Isolating. This is the first word that came to mind when I thought of what word describes our life. It’s not that we are being pushed aside or not heard or cared about, it’s how I feel inside. No matter who I talk with, cry to, explain our day..no one can truly understand what it’s like. I speak with other parents who are going through this exact cancer with their children and while we share so many of the same thoughts and experiences, it’s STILL feels like something all our own. They say no one gets it until you go through it (that’s with anything in life) but even when someone ‘gets it,’ it’s not the exact same as what we’re dealing with. It can’t be because every child is different: different diagnosis, different family dynamic, different in how they handle treatment, etc. I just feel very lonely all the time. I’m staying home full time to care for her and she’s immune compromised so we don’t leave the house. Family and friends reach out often, strangers send cards. It’s comforting to have these people check in on us and it’s helped us as a family the entire way. But truly, I feel like I live in this little nightmarish bubble, put on a happy face, and try to convince myself and the world that things aren’t as hard as they are. If someone were to ask me, ‘How can I help you feel less alone?’ I would have no answer. I don’t know. I just don’t.
He feels Hopeful. Hopeful Brinn remembers none of what she has had to endure. Hopeful she finds strength in the hell she has been through. Hopeful for grit and determination to get through the rest of her treatment plan. Hopeful one day this will all come to an end. Hopeful to see Brinny rip that bell off the wall when she rings it. Hopeful there are no lingering issues from treatment. Hopeful the ‘C’ word doesn’t consume my thoughts as we move forward. Hopeful for clear scans the rest of her life. Hopeful that her story will bring awareness. Hopeful pediatric cancer research will be funded. Hopeful for a cure. During the darkest days of my life, I remain Hopeful.
I Want People to Know…
Cancer can happen and does happen to anyone. I can’t tell you how many times I’ve watched other families go through similar experiences and thought ‘I can’t imagine.’ And now we are in the thick of it and it’s not about imagining it, it’s about doing it. I want people to know we feel alone, left out, scared of the day and scared of the future. I want people to know that we go back and forth between ‘We are doing the best we can,’ to ‘Please make this go away so we can be ‘normal’ again.’ I want people to know that childhood cancer is something that never ends…the possible effects of these toxic drugs on my daughter’s body will linger and pop up when we finally think it’s over. I want people to know that for the rest of her life, and Nash’s life, when they complain of something hurting my mind will immediately go to thinking there is something majorly wrong. It never ends for us But the phone calls do. And the meals. And the visits. And even the prayers as people move on with their lives. Life goes on but for us it goes very slowly and with lots of worry.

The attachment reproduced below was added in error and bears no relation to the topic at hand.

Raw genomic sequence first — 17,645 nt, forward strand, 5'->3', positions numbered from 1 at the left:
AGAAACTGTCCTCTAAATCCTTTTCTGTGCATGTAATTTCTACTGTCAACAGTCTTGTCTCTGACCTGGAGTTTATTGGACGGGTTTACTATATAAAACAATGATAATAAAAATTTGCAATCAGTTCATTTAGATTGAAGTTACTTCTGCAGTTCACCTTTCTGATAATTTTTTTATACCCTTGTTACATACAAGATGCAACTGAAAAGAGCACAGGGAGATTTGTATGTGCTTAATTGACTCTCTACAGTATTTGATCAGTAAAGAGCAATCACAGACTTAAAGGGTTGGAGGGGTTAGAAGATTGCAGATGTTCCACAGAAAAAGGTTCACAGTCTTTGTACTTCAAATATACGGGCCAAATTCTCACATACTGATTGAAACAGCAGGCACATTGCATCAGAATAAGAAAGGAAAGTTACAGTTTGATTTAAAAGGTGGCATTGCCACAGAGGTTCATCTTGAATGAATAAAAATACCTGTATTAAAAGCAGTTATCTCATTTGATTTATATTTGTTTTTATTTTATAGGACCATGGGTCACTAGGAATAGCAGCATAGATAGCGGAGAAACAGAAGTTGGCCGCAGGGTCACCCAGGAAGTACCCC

Cancer Happens to the Siblings Too…
Nash and Brinn not being able to be together at times is extremely painful. It’s hard enough for me to be away from Nash during hospital stays (and Jason from Brinn), but seeing them ask for the other is heartbreaking. We’ve seen it happen over and over again, the minute Brinn is reunited with her brother she becomes more willing to eat, drink, and play. He gives her the boost she so desperately needs. It’s precious.
As much as Brinn is going through, Nash is also going through a lot of changes. Different people picking him up from school, one parent at a time at home, not being able to have her play outside or do some of the things they’ve always done together to name a few. He has witnessed big changes in his little life. We’ve seen him so incredibly sad at times and him not knowing how to deal with it (or us for that matter) has been very hard as parents to witness. Nash and Brinn haven’t been able to have the time together that many siblings have and it’s taken a toll on them both. Their bond is so real and their love for each other is so pure. We are definitely proud of our children and the ways they are handling these tough days.
I’ve joked several times that I’m going to go back and get my nursing degree after all this. I have learned so much while caring for her and honestly feel I’d make one hell of a nurse. But really, even having the best care (from the real nurses and doctors, not me), only means she is well for that moment or that day/stay. The thought of her relapsing is something that is so real and so possible but something I don’t allow myself to think or talk about. Until now. The thought of going through all of this and then it coming back is gut wrenching. I just don’t want to imagine it. I focus on each day at a time and find the happy and normal parts of our lives.
We are stronger because of all of this. Our marriage, our relationship with our children, our trust in Jesus. I pray that whatever cards come our way we are able to stand firm and together and do what is best for our family. I am so proud of us as we have navigated this past year.
We can’t thank Kellie and Jason enough for agreeing to share Brinn’s story, for talking about their deepest thoughts as a family and opening up their hearts wide to our supporters. Parents of children with cancer always appear to be coping, its because they have no choice. What you see here is unimaginably real. Incredibly raw. This is childhood cancer. Are you aware now?
All photos/videos courtesy of Kellie Andrew. You can follow Brinn’s journey with neuroblastoma on her Instagram account, @BraveBrinn
*** THROUGH MY EYES: THIS IS CHILDHOOD CANCER SERIES